Sub-Saharan Africa is both blessed with immense energy resources and challenged by desperate energy poverty. This Brief explains how, as Europe diversifies its energy suppliers and seeks improved energy security, a focus on better energy governance and improved energy sustainability in Africa can help manage this contradiction.
The EUISS conducts its research both topically and regionally, focusing on key strategic importance to EU foreign policy. Alongside the immediate priorities in the EU's neighbourhood, the EU also focuses on emerging regions such as the Far East, as well as on traditional allies such as the United States.
The EU’s relations with the ‘Middle East Region’ actually cover three different but overlapping areas, each of which has its own peculiarities and distinctive relationship with Europe. They are the Southern and Eastern Mediterranean, the Middle East and the Gulf Region.
Russia and eastern neighbours
Russia is the biggest neighbour of the European Union – and one of its most difficult partners. The EU’s Eastern neighbourhood is a region in transition. Diverging foreign policy orientations, frozen conflicts, and low levels of inter-state cooperation further fragment and polarise the region.
The diversity of the African continent and its states, the distinct privileged historical links that exist between some Member States and their former colonies, and the corresponding cultural and linguistic affinities, all represent an extraordinary potential for cooperation, and this extends to the as yet barely developed area of peace and security.
Reflecting the evolving priorities of EU foreign policy, the EUISS has begun developing research on Asia. The aspects the Institute focuses on are: the global implications of the rise of China and India, China’s role in Africa and the Middle East, security and international relations in East Asia, and non-proliferation.
EU policy in the Western Balkans is based on stabilisation through integration. Following the 1999 crisis in Kosovo and NATO intervention, the EU member states recognised that a comprehensive policy for the whole region was needed, and in 2000 the Stabilisation and Association Process (SAP) was launched.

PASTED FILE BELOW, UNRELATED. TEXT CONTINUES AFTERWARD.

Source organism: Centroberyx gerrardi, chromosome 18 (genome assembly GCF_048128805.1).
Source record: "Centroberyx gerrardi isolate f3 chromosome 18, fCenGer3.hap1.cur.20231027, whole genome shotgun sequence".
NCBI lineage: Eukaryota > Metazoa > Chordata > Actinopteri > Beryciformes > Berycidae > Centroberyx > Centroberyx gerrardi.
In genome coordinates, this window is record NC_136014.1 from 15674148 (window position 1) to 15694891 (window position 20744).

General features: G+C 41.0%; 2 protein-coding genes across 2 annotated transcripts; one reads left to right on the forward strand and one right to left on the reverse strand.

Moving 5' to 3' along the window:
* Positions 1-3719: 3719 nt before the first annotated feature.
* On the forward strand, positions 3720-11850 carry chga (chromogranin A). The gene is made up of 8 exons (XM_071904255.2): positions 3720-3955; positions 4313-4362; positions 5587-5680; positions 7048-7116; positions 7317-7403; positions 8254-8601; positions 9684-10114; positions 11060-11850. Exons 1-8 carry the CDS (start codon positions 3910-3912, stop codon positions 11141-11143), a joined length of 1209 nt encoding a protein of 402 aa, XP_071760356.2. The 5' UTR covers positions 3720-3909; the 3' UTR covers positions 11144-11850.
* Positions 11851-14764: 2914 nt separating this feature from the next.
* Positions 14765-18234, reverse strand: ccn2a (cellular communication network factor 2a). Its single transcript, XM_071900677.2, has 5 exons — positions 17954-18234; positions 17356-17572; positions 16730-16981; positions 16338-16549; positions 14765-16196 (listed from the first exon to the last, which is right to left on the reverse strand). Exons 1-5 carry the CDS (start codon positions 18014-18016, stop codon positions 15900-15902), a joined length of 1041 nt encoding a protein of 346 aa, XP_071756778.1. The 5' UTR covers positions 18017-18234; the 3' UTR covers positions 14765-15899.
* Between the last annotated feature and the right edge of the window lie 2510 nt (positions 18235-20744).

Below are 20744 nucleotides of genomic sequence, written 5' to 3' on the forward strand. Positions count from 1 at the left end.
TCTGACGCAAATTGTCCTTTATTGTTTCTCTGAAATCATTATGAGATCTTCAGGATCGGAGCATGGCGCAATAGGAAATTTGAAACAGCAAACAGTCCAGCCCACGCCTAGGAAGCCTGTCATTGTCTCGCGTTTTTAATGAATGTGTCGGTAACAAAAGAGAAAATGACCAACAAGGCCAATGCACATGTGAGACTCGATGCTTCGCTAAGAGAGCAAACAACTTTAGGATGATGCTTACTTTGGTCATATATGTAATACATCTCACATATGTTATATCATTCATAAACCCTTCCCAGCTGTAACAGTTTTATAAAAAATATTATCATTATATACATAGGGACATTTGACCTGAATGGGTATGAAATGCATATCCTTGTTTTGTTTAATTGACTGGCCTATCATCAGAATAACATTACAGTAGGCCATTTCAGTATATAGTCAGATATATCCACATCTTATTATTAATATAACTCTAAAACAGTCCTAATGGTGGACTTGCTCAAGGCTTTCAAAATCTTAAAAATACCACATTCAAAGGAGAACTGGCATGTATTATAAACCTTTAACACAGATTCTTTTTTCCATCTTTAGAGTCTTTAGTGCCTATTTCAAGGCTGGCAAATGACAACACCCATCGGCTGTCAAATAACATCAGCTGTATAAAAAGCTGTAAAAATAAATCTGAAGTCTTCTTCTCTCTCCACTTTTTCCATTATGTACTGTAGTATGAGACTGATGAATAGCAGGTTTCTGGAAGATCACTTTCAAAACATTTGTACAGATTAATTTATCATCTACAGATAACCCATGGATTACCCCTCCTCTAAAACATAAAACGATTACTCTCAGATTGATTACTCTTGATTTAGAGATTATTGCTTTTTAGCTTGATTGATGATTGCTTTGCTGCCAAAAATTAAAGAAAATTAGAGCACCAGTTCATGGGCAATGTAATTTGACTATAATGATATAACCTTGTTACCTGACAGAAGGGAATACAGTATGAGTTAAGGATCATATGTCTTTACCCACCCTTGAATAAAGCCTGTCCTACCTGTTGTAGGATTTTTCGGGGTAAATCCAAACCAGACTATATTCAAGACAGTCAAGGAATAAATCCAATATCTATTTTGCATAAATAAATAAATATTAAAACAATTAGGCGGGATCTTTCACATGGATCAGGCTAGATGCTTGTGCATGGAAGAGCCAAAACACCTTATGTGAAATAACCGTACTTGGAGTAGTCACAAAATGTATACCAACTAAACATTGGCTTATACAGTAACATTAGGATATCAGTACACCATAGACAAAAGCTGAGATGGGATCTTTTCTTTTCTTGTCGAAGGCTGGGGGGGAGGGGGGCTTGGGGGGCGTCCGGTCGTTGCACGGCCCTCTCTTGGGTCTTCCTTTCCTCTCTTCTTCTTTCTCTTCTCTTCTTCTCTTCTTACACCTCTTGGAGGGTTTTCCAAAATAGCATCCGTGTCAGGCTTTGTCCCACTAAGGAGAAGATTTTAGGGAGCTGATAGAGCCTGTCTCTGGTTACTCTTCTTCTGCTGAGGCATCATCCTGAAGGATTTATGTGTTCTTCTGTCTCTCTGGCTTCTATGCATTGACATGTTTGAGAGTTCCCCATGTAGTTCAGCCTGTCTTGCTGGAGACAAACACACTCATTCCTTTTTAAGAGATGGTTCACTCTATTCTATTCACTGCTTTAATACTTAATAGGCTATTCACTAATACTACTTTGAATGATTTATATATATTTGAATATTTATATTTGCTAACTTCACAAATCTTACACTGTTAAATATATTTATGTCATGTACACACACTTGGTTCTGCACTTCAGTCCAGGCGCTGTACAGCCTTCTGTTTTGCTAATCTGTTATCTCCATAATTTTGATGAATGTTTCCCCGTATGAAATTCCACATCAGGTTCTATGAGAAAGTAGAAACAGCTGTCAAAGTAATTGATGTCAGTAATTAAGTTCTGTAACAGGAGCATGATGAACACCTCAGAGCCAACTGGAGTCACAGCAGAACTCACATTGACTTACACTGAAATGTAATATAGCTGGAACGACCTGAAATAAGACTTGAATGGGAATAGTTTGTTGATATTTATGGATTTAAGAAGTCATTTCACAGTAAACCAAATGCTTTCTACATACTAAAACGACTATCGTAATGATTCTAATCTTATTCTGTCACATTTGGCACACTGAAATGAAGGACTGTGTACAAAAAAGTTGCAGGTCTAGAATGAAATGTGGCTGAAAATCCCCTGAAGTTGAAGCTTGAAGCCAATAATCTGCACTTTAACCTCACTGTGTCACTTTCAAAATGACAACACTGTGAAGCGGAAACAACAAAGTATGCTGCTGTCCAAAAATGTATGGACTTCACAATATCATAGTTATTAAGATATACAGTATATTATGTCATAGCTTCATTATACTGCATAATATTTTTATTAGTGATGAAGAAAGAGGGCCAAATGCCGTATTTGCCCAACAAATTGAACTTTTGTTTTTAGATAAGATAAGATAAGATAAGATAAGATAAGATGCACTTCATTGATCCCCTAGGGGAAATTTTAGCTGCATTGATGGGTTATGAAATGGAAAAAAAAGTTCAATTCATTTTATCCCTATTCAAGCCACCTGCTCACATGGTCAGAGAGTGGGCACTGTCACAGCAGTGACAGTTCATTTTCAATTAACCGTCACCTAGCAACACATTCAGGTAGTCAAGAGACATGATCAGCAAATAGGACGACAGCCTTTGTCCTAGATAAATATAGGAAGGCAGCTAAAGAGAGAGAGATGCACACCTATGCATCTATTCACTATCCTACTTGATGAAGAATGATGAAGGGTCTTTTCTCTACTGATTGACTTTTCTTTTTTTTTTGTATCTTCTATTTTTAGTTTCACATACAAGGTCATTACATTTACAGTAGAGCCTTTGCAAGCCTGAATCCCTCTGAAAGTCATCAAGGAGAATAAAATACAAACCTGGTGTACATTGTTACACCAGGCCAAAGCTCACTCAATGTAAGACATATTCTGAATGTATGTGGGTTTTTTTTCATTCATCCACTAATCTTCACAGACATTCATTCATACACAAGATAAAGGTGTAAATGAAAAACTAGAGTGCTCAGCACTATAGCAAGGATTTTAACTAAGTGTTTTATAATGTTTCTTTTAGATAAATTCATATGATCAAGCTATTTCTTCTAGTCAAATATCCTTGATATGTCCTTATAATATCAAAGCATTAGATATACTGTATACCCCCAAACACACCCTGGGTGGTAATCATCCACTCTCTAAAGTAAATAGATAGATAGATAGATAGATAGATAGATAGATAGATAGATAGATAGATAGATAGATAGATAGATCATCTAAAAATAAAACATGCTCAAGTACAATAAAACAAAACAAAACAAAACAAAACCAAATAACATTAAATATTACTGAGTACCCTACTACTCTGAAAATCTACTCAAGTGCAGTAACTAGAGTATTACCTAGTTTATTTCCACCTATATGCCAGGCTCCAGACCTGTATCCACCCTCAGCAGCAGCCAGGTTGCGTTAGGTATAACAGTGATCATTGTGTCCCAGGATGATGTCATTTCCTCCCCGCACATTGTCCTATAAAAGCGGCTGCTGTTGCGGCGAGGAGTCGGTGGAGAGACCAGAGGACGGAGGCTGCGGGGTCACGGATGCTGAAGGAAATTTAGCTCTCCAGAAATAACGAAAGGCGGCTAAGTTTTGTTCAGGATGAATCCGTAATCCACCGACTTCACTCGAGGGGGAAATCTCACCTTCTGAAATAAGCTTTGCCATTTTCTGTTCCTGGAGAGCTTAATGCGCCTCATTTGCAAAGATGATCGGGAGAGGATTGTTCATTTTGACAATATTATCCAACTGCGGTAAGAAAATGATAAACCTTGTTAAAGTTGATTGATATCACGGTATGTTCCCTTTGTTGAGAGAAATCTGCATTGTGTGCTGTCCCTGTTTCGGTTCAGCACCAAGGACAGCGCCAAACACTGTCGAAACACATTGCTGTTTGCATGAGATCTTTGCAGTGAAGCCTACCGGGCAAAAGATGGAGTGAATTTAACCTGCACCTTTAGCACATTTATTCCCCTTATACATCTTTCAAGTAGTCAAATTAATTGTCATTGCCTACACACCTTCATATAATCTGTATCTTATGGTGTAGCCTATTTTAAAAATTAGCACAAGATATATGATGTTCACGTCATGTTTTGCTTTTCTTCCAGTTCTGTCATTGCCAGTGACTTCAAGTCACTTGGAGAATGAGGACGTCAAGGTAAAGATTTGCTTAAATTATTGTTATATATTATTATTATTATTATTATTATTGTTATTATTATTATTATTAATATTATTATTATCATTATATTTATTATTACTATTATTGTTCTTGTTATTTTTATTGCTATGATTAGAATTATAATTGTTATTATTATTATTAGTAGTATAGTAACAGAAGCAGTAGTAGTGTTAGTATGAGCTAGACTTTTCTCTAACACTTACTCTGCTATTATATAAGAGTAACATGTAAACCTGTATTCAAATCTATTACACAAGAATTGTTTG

The strength of EU-US relations rests on historical bonds, converging interests and commonality of values. Cooperating with the US represents an important aspect of almost all areas of EU foreign policy. Elsewhere across the Atlantic, rising powers such as Brazil and Mexico are also of increasing importance.
In the wake of the 7th EU-Brazil summit held on 24 February, this Alert examines the EU-Brazil partnership at a critical juncture. Brazil’s future as an emerging power seems currently threatened by flagging economic performance and massive countrywide protests, leading the country to partially withdraw from its proactive foreign policy posture, while the EU’s own domestic concerns are overshadowed by troublesome events in its wider neighbourhood.
Egypt’s busy week began with the resignation of its government and ended with a further step in the empowerment of Field Marshal al-Sisi, now formally the head of the Supreme Council of Armed Forces. But should al-Sisi become president, how will the Egyptian military position itself?
La version abrégée du Yearbook of European Security (YES) en français propose des faits, chiffres, chronologies, documents et cartes essentiels à la compréhension de la politique de sécurité de l’Union européenne au cours des années 2011 et 2012.
This report is based on a conference on European defence jointly organised by the EUISS and King’s College London in September. It focuses on CSDP with a view to informing official debates leading up to the upcoming European Council meeting in December. In particular, the report stresses the importance of EU member states strengthening their political and financial commitment to CSDP, as well as the key role of the EU institutions in fostering cooperation and coordination.
In June 2003 the EU-Western Balkans summit resulted in the Thessaloniki Declaration, affirming unequivocally that ‘the future of the Balkans is within the European Union’. On the occasion of the tenth anniversary of the declaration, and on the eve of Croatia’s accession to the EU, this publication assesses the progress that the countries of the Western Balkans have made on the path to European integration in the past decade.